Paris science film festival 2010 is plea for (bio)diversity
Penguins are a rare sight in France, where barely more than two dozen couples remain in the remotest corners of Brittany.
You certainly wouldn’t expect to find any in Paris, let alone 440 of them, gracing the tasteful billboards of the annual Pariscience international science film festival 2010, which set up camp over the past week at the French capital’s Natural History Museum.
The fields encompassed ranged from the social sciences to medical research, astronomy and the environment – with mathematics and artificial intelligence scooping up most of the prizes. They were treated through a diverse set of films, debates and workshops open to all age groups.
Lining up for a film on the mathematicians that dictate the rules of modern-day trading, I was surprised to find myself standing alongside a 12 year-old who was attending his third edition of the festival and confessed to being “fascinated by both maths and the financial crisis”.
Thanks to the festival’s close links with France’s leading scientific institutions, a host of experts from every field were at hand to take questions from spectators, or raise new ones.
As a frustrated biology student put it, at times one walked out of the screenings with “more questions than answers”.
A world without difference
The films touched on some of the most pressing issues facing our societies, be it the destruction of our ecosystem, the decline of the honeybee, or the use of stem cells in medical treatments. Most highlighted the threat to biodiversity – or perhaps should we say to diversity tout court – which ran as a common thread throughout the festival.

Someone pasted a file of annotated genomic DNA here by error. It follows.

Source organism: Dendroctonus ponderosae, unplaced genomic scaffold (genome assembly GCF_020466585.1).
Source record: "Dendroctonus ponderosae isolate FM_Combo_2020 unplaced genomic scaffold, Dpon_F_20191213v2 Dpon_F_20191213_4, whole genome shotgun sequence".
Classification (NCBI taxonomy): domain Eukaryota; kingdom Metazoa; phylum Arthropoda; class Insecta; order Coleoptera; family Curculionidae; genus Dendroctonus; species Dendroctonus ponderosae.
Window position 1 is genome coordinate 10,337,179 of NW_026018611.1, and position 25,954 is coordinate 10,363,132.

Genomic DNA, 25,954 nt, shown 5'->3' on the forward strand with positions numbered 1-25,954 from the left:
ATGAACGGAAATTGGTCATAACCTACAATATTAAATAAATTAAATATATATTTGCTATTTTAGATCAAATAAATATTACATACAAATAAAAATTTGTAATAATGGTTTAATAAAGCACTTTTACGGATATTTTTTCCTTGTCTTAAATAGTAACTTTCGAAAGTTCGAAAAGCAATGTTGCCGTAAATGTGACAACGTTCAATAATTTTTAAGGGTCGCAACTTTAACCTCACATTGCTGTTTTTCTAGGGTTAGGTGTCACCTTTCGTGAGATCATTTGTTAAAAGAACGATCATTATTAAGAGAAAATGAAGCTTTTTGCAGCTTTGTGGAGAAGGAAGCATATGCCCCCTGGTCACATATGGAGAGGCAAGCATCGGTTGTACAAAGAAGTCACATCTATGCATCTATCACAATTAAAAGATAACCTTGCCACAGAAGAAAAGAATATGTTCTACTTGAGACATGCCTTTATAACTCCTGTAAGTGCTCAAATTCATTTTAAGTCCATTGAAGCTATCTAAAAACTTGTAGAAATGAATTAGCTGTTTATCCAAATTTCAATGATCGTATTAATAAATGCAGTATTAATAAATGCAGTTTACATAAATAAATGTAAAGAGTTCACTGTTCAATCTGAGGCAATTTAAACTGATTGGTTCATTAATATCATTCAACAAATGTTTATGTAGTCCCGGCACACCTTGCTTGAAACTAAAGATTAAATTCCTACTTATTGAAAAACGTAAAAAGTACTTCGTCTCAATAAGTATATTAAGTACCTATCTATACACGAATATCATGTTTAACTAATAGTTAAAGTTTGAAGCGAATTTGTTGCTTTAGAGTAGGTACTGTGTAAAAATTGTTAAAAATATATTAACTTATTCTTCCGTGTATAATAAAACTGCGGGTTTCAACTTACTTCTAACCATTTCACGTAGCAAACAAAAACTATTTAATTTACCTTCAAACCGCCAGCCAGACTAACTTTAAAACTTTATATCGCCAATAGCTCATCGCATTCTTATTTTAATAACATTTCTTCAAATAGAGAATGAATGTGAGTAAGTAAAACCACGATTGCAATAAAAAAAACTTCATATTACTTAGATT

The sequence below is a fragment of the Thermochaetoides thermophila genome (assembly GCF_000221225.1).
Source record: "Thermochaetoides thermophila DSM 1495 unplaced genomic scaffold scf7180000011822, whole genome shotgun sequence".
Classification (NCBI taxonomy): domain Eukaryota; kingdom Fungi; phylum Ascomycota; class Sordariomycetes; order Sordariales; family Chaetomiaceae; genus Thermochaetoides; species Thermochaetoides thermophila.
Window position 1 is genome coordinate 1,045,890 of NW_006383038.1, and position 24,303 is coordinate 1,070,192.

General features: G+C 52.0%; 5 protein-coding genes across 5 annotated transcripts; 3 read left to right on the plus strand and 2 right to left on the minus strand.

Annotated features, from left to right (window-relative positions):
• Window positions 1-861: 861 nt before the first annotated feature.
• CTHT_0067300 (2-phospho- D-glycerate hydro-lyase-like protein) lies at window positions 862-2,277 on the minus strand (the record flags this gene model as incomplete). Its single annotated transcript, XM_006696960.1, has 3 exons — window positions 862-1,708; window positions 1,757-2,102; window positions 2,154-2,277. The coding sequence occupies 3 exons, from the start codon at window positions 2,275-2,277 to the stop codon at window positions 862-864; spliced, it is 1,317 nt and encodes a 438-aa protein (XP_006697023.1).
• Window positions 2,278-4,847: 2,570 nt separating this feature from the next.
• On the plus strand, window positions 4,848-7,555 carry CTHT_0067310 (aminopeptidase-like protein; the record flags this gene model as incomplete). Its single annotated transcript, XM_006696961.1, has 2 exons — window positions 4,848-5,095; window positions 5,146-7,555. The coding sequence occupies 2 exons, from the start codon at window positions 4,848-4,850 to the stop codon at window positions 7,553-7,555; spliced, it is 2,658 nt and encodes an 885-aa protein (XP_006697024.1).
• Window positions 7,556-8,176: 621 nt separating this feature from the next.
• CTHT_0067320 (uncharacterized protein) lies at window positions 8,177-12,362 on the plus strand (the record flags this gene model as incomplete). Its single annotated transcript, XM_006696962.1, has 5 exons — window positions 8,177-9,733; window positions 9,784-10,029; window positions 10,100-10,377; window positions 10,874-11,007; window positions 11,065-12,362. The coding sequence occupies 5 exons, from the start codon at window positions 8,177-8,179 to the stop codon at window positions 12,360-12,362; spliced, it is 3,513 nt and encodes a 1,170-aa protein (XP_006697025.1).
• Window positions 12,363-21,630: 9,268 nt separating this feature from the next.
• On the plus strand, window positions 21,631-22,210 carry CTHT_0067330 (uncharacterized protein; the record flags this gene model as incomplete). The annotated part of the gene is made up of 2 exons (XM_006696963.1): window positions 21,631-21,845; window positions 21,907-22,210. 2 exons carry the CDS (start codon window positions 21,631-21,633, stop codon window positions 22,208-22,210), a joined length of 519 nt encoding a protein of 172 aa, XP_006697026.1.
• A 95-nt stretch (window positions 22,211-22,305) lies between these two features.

That threat lay at the heart of several films about the predicament of the planet’s environment and wildlife.
It underscored attempts to engineer bees that are more resistant to pesticides and parasites, but weaker in the long run because backed by a narrower genetic pool. It also lurked behind the latest developments in medical research and the neurosciences, paving the way for the emergence of predetermined physical traits and behaviours.
The shift towards a seamless society averse to differences is the theme of Philippe Borrel’s “Un monde sans fous ?” (A world without madmen), which explores current developments in the way mental health problems are treated in Europe.
As governments scramble to slash healthcare costs, long-term medical care is progressively ditched in favour of new techniques to “cure” a select number of patients.
Madness gives way to behavioural disorders, while the emphasis is placed on the rehabilitation of patients through methods derived from neuroscience.
Those who can be adapted to a homogenised society are treated, while the others are left to fend for themselves.